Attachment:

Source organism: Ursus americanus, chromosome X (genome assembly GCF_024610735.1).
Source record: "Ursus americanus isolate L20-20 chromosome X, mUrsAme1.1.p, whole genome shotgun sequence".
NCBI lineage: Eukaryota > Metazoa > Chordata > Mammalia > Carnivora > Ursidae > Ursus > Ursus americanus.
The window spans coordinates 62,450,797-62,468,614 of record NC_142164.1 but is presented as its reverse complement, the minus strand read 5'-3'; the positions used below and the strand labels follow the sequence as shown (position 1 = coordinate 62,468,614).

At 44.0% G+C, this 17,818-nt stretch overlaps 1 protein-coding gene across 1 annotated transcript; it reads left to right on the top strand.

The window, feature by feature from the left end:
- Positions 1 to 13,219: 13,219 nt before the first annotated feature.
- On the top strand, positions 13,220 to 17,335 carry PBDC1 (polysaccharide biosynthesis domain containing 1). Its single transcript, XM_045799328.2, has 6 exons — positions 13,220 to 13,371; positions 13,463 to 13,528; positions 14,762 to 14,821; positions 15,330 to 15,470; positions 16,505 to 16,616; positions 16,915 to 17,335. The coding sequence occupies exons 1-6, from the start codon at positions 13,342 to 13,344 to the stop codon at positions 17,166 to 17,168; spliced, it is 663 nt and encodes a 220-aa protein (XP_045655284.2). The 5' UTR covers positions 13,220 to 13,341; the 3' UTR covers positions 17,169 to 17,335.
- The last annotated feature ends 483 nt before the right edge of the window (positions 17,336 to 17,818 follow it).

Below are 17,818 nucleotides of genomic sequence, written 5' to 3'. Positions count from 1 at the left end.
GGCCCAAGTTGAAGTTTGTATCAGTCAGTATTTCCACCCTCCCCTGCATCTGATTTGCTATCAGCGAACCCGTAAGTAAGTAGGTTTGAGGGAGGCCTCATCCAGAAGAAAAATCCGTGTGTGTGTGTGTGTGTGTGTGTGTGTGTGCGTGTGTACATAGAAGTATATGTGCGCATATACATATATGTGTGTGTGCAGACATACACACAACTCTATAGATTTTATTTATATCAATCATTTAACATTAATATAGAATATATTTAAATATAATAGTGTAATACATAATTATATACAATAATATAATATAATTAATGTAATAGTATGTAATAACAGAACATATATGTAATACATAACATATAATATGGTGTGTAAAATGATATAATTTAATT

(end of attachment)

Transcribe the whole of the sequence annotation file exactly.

Source organism: Ursus americanus, chromosome X (genome assembly GCF_024610735.1).
Source record: "Ursus americanus isolate L20-20 chromosome X, mUrsAme1.1.p, whole genome shotgun sequence".
NCBI lineage: Eukaryota > Metazoa > Chordata > Mammalia > Carnivora > Ursidae > Ursus > Ursus americanus.
The window spans coordinates 62,450,797-62,468,614 of record NC_142164.1 but is presented as its reverse complement, the minus strand read 5'-3'; the positions used below and the strand labels follow the sequence as shown (position 1 = coordinate 62,468,614).

At 44.0% G+C, this 17,818-nt stretch overlaps 1 protein-coding gene across 1 annotated transcript; it reads left to right on the top strand.

The window, feature by feature from the left end:
- Positions 1 to 13,219: 13,219 nt before the first annotated feature.
- On the top strand, positions 13,220 to 17,335 carry PBDC1 (polysaccharide biosynthesis domain containing 1). Its single transcript, XM_045799328.2, has 6 exons — positions 13,220 to 13,371; positions 13,463 to 13,528; positions 14,762 to 14,821; positions 15,330 to 15,470; positions 16,505 to 16,616; positions 16,915 to 17,335. The coding sequence occupies exons 1-6, from the start codon at positions 13,342 to 13,344 to the stop codon at positions 17,166 to 17,168; spliced, it is 663 nt and encodes a 220-aa protein (XP_045655284.2). The 5' UTR covers positions 13,220 to 13,341; the 3' UTR covers positions 17,169 to 17,335.
- The last annotated feature ends 483 nt before the right edge of the window (positions 17,336 to 17,818 follow it).

Below are 17,818 nucleotides of genomic sequence, written 5' to 3'. Positions count from 1 at the left end.
GGCCCAAGTTGAAGTTTGTATCAGTCAGTATTTCCACCCTCCCCTGCATCTGATTTGCTATCAGCGAACCCGTAAGTAAGTAGGTTTGAGGGAGGCCTCATCCAGAAGAAAAATCCGTGTGTGTGTGTGTGTGTGTGTGTGTGTGTGCGTGTGTACATAGAAGTATATGTGCGCATATACATATATGTGTGTGTGCAGACATACACACAACTCTATAGATTTTATTTATATCAATCATTTAACATTAATATAGAATATATTTAAATATAATAGTGTAATACATAATTATATACAATAATATAATATAATTAATGTAATAGTATGTAATAACAGAACATATATGTAATACATAACATATAATATGGTGTGTAAAATGATATAATTTAATT